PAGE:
In 1996, Kiwi Rob Hall and his company Adventure Consultants took a team of climbers along with a group of paying clients to Kathmandu with the hope of reaching the summit of the world’s highest mountain on 10 May. The disaster that subsequently occurred was recorded in memoirs by several of the survivors, most successfully by professional journalist Jon Krakauer, whose book Into Thin Air became a bestseller and was adapted into a less-than-successful TV movie only a year after the tragedy. Following such startlingly impressive opening films as Gravity and Birdman, Icelandic director Baltasar Kormákur’s new film Everest (2015) now opens the 72nd Venice Film Festival.
It’s an occasionally moving account of the disaster, ironically hampered – considering the dangerous pursuit – by a very cautious approach. The accounts don’t always match up between Krakauer and Russian climber Anatoli Boukreev and the film does its best to avoid pointing the finger of blame, sapping the film of dramatic energy. We first meet Hall (Jason Clarke) at the airport as he says his farewells to his pregnant wife Jan (Keira Knightley). Clarke sets the tone in a beautifully subtle performance. His mountaineer is a can-do Kiwi with a genuine affection for his charges and a respectful attitude to the mountain. Climbing Everest is “pain, pain, pain” he tells his clients.
Along for the trip are Krakaeur (played by House of Cards regular Michael Kelly) and an ordinary working stiff Doug (John Hawke) who failed to reach the summit on a previous attempt. Beck Weathers (Josh Brolin) is a cocksure Texan, who tests Rob’s patience and Yasuko Namba (Naoko Mori), a Japanese woman who has climbed six of the world’s seven peaks already and needs Everest to complete her collection. At Base Camp, the climbers find a crowded mountain, with a South African climbing team and a rival company Mountain Madness led by Scott Fischer (Jake Gyllenhaal) also vying for the summit. Although there is some initial tension between Scott and Rob – Krakauer has been poached from Scott’s group – the two are friendly rivals who decide early on to work together in keeping both of their groups safe. “The mountain always has the last word,” Scott’s climber Boukreev (Ingvar Sigurdsson) reminds them all. Beautiful location shots are intermingled with so-so CGI. More annoyingly, as the action progresses, we return to the studio bound tent of coordinator Helen (Emily Watson) as she helplessly follows the action with another climber, Guy (Sam Worthington).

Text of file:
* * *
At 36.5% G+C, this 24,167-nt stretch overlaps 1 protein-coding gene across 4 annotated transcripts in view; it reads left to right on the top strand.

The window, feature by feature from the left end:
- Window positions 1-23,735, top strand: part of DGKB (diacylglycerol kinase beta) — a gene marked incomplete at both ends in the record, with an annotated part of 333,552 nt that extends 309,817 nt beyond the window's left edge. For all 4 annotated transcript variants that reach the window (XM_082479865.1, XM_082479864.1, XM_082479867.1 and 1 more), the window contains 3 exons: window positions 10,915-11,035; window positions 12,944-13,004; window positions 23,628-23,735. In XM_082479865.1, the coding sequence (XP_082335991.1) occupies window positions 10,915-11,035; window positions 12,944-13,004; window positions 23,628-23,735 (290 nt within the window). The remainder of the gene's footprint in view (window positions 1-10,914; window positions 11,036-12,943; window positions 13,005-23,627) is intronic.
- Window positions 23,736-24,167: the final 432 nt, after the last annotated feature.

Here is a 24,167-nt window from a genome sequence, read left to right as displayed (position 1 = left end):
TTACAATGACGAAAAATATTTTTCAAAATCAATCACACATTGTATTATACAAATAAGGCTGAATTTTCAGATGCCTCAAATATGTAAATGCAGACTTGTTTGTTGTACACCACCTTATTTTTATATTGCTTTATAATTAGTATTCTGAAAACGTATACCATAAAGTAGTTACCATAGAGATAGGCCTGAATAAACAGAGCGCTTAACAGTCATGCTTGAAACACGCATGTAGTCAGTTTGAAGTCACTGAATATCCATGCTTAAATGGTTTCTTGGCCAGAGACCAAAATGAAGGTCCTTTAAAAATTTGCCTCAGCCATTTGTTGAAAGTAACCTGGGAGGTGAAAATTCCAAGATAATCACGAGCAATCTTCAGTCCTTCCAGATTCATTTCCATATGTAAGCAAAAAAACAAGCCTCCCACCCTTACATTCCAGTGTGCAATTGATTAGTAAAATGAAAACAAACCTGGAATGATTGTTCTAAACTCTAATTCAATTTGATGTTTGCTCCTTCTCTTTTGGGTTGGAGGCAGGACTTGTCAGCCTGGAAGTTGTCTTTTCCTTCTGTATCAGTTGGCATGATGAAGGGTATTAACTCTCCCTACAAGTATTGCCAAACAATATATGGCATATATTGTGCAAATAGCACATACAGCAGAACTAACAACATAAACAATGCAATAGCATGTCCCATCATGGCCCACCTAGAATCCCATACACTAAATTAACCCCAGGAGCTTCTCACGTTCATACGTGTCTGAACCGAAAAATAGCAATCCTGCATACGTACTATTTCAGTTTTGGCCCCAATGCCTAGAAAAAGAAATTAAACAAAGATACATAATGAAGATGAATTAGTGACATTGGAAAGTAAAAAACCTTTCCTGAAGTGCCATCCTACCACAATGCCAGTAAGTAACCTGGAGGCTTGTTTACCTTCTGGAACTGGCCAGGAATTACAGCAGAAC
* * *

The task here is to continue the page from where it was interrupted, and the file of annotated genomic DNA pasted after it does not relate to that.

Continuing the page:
As Rob and Scott lead their groups into the death zone – a point above 26,000 feet when the body effectively begins to die – small mistakes and misunderstandings begin to precipitate the danger. Beck and Doug are struggling as relative novices but so is carefree but experienced Scott. When a storm hits the group, it’s a deafening and terrifying assault on the senses. As death becomes inevitable, the emotional power comes from the quietness of Clarke’s performance. A telephone call with Jan is particularly heartbreaking. But considering the cost in human life, viewers might be left asking why people would risk their lives in such a foolhardy way, a question bluntly round-tabled by Krakaeur in one of several overly on-the-nose scenes from Simon Beaufoy’s and William Nicholson’s screenplay. Ultimately, Everest is not concerned with the why, but with the how and it’s grimly efficient at building up the drama, helped on by Clarke’s wonderful character study, even if the film as a whole never quite reaches the dizzying heights of its subject.
The 72nd Venice Film Festival takes place from 2-12 September 2015. For more coverage, follow this link.